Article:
product of the best Northern factories.
AUGUSTA l.UnU?R CO..
'Buy of the Maktr." AUGUSTA. OA.
Elegant and exclusive designs for
Out-doer and In-door Toilettes, drawn
from Worth models by Sandoz, and
Chapuis, aro an important feature.
These appear every week, accompanied
by minute descriptions and details.
Our Paris Letter, by Katharine do
I Forest, is a weekly transcript of the
I latest styles and caprices in tho mode.
Under the head of Now York Fashions,
1 plain directions and full particulars
i are given as to shapes, fabrics, trlm
; mings, and accessories of thocostutnos
of well-dressed won on. Children's
Clothing receives pructloal attention.
A fortnightly Pattern-sheet Supple
ment enables readers to cut and make
their own gowns. The woman who
takes Harper's Ihtzar is prepared for
every occasion in life,.ceremonious or
informal, whoro beautiful dress is re
An American Serial. Doctor War
riak's Daughters, by Rebecca Hard
ing Davis, a strong novol of American
life, partly laid In Pennyslvauia and
partly in the far South will oeeupy the
last half of tho year.
My Lady Nobody, an intensely ex
citing novel by Maarton Maar tons, au
thor of "(Jotl's Fool.'" "The Greater
Glory," etc., will begin the year.
Essays and Social Chats. To thle
department Spectator will COUtrlbuts
her charming papers on "What We
Are Doing "in New York society.
Answers to Correspondents. Quos
siond recelvo tho personal attention of
the editor, and are, answered at the
earliest possible date after thoir re
CSTSond for Illustrated Prospectus
The Volumoa of the Bazar begin
with the Numhoi'8 for June and De
cember of Olioll year. When no time
is mentioned, subscriptions will begin
with the Number current at the time
of receipt of order.
Cloth eases for each volume, suit
able for bind lug, will be sent by mail,
postpaid, on receipt of $l.Ut) each.
Tltlo-pagO and Index sent on applica
Remittances should bo made by post
Oflico money order Or draft, to avoid
ohanco of loss.
Newspapers are not to copy this ad
vertisement without the express order
of Harper & BrotllOI'8.
. ??'?:,,.. $1 (Ml
? Mr. D. H. Traxler, ox-Stato Com
missioner, bas accepted n position
with the Darlington Fertiliser Com
pany. Mr. Traxler will travel in this
State aud North Carolina in the in
terest of the uotnpany.
?The idty of Uoine, Oa., has cap
tured a Massachusetts cotton mill by
tho gift of 200 acres of land near tl ?
city. Tho land was paid by popular
subscription, and donated for tho mill
site and operatives houses.
Constipation aud sick-headache posl*
tively cured by Japanese Liver Pellets:
50 pills 25 cts. Sold a\ Carponter
Bros., Gre? uvillo. S. C.
Is sold with mitte?
Neuralgia and Wakc
Tobaooo aud Aloo*
hol; Mental Deproa.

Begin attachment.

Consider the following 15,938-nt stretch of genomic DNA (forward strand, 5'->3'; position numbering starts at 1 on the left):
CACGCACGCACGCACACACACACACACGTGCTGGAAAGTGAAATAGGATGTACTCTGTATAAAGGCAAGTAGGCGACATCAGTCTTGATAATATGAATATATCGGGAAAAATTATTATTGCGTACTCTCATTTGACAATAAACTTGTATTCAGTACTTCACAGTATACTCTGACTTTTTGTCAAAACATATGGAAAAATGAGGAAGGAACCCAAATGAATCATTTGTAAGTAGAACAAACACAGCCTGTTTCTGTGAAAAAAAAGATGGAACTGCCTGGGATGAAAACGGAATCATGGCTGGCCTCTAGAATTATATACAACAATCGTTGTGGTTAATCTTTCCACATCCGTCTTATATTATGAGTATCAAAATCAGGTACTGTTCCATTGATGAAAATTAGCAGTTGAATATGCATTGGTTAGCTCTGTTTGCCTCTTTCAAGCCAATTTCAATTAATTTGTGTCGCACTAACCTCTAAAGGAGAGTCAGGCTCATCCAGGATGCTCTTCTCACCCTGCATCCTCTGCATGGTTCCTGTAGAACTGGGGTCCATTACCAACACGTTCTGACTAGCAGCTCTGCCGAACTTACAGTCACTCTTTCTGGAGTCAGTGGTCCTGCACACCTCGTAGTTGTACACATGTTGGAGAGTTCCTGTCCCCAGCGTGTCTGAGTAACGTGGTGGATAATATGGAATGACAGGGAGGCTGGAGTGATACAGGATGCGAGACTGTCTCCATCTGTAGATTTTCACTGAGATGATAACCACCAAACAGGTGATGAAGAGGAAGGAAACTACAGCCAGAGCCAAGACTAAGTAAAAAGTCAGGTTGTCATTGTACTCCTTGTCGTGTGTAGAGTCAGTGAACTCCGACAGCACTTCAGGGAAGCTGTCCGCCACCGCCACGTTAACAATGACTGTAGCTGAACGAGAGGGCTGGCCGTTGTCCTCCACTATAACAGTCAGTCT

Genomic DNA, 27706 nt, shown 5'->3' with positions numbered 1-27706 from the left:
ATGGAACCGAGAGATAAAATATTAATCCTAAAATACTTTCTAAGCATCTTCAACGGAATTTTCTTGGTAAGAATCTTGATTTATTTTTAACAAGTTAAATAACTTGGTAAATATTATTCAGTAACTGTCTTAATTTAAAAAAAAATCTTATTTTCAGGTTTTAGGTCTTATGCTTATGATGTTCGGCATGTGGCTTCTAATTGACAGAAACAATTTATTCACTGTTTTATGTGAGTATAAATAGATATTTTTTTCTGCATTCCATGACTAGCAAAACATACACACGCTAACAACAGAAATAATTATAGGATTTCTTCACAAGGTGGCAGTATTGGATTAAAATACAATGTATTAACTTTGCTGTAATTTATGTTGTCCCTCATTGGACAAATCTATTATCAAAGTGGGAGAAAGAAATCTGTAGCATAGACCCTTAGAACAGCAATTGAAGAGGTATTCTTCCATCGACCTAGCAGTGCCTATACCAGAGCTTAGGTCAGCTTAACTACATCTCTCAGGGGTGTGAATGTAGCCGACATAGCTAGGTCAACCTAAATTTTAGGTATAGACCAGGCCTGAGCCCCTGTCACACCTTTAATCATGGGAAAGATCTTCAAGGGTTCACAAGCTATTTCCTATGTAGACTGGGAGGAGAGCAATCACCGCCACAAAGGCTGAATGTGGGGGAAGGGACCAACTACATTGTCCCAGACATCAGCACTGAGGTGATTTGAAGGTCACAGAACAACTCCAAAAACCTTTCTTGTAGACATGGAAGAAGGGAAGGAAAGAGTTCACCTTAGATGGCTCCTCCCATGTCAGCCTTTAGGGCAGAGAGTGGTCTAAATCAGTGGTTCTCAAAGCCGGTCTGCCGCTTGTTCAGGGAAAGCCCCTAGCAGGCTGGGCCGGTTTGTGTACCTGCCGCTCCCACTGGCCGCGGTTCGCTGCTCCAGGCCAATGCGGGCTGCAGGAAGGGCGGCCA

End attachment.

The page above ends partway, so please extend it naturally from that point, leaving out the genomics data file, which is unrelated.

Blon. Softening ot
tho Brain, raualng Misery, Insanity and Deathj
Unrronons, Inipntoncy, Lost Power in elthor 60s.
Promnture Old Ar*, Involuntary Ixxwoa, Caused
by ovor-lndulgenc?, ovor?oxortlon of tho Uraln and
Errors of Youth. Itglvoato Weak Organa their
Natural Ylgor and doubt oa the Joys of lifo: cures
Lucoirhrvn nnd FomMo Weakness. A month a treat
ment, In plain package, by mall, to any addreae, 91
i or l>ox, 6 boxes (o. with ovory f ?"? ordor we Rive a
WrlttonOunrnn tee to euro or refund the niou oy.
rtr.M.'i.iK froo. Uuaruutoo Issued only by our ex
Carpenter Bros., Groenville, S. C.
SOUTHERN BALWAY CO.
li: as t l: un HV8TK3I.)
rtondoiiar.il flctifidule It. KfToot Feb. 514. 1800
Trains run by TOtli Meridian Tirao.
__L No. 11.
LT Charleston .I 11A am
?? Prosperity.-.11140 pm
Ar Now lorry.112.69 pm
ArTClint?n .'."U?T Suni ? '..p m
" Laurens... iKx Sun)._I 3 io p m
~~ ?? Nliictv-sfx..i$.00pin
" Qrec-ntvood .| ?.i7 p m
" Bodges.,.13Q7 p m
?? Abuovtnc..I S.4? pm
" ,l Hid toil. . .I 4.6") p ni
'* Senrei .,.' ft.4o pm
Attaiiln...". . *..??".. .. ?~..' 10 "0 pni
stations. I Dally
_I No. 12.
I.v. Oroonvllle..I lOCOam
?? Piedmont.i to 4* am
" WllUamston.lll.ti? am
?? Dolt01. . 11.4ft am
Ar. Douftld 8.118 iBpm
Lv. ai>i cvTllc......i it 0 nm
~" lioikvs. ... V.*.I ii IS pm
" Or<N tirrood. I I.IS pm
" Cnurons ti?x San?.|i? ? am
'? Clinton (Ex Sun).1II. '0 am
?' Newl orri. 2.3'pm
" 1'roHiiertty. 2:6 pm
Ar. Columbia. I ;.? pm
" Ciiai test-Mi. S. i0pm
Retwoon Columbia und AalieYllle.
No. ill I
11 . V, t in
l.\ Charleston \ r.....
" . .Santuo .
"..Union. ... ?? . ...
" .. Jon? svll'e. ".
?? . I'ftcol t. .
Lv Simrt'h'g Ar!
* 40 pm
? l 10pm
i 1 ITaui
NoS. 11 and \2 arc solid trains bot ween Chnrlos
ton and Oreonrllh),
Trains leave Sparianhurtr, A. and O. division,
northbound, 1 01 n. nt., r40 p. m., fl.ia p. m.. i Ves
tthulod Llmitedl: southbound, 1.00 n. in., 9.64 p
in.. 11.3T n. 111.. (Vontihuled Limited); wcat
bouiid, W. N. 0. Division, 3.;? p. in. for Hondor
Bonville nnd Ashovllto,
Trains lonvu Greenville A. nnd O. Division,
northbound, Bu.ra..2 p m., ami f>.2~ p.m.,i Vos
ttbuled Limited?; soulhbouud. 1.62a. m? 1.06 p.
m.. 1U.0S p. m., (Vcstibulcd Limited).
Trains leave Sonocu A. and 0, Division, north
bound. 1.80 u. m. and I2.MI p. 111.; Hotitlilxnmd, 8.01
u. m. and 11.01 p. m
I'l l.I.MAN NKKVItTE.
Pullman Palace Stempln?/ Cars on Trains 8B
snd ut and 33, on A. and 0. Div ision.
W II. GRHIT.N .1 M. OUId?.
Qen 1 v 'r. Ras. Sys Trnftlc Mgr.
Wn . linuton, d. C.
F.. ISWtltKl. ??. Supt.. Columbia. S. C.
W A. V. i.iv. -?. II, HAUDWICK,
Oou. i'..:,. .Vjft., ?v^'i?ba. i'^.j. Xni. I-!as Sys
SOUTHERN RAILWAY CO.